The Q&A Archives: Pruning Fruit Trees

Question: I have about ten fruit trees (pears, peaches, apples, plums). For the last two years, I have not been able to prune them at the proper time. (Last year, I was taking care of a friend who was dying, and this year, my husband and mother both had heart attacks the same weekend!) I am rather new to New England and was unsure of when I should do it. I read somewhere that February was the proper month but it seemed that the cold would hurt the trees. Now my trees are full of little fruit. However, they are also full of branches crossing over each other, branches shooting straight up ten or twelve feet. What should I do about the pruning. Can I prune the branches that are shooting straight up? I know it says that only one question should be submitted at a time, but these are all parts of the same question. Thanks in advance for your help.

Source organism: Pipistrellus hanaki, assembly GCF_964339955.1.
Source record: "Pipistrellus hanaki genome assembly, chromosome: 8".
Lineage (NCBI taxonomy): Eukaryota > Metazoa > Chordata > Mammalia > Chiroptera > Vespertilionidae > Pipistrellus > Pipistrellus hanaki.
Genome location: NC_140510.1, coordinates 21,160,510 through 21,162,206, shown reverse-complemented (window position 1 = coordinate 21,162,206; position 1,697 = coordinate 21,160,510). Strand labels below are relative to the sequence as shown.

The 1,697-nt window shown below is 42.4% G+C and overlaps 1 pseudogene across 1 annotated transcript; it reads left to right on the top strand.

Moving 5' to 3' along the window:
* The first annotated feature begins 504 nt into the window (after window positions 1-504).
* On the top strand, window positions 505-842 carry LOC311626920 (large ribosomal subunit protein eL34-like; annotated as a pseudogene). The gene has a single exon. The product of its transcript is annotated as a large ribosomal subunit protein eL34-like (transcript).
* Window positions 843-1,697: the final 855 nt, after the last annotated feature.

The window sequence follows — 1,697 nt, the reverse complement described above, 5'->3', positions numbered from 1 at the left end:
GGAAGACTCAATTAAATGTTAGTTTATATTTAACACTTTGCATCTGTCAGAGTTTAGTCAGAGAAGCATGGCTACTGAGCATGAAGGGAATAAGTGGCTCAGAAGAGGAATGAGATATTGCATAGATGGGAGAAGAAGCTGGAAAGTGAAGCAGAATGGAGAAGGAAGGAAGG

Answer: It sounds like you've had quite a challenging time lately -- hopefully the garden will be a nice haven for you. It's true that February is the best time to prune your fruit trees. It may seem counter to common sense, but it really is best because the trees are dormant at that time. When the weather warms in spring, the tree will put its energy into the branches and buds that remain. You can safely prune crossing and misplaced branches this summer, but this may also encourage other buds to start growing weedy growth.

Each of these trees have specific pruning rules to maximize tree health and fruit yield. If you need more details on pruning each of these trees, your county Master Gardeners can help you with a pruning bulletin, or you can obtain a book on pruning from your library or bookstore...make sure they have good, clear diagrams. Enjoy!

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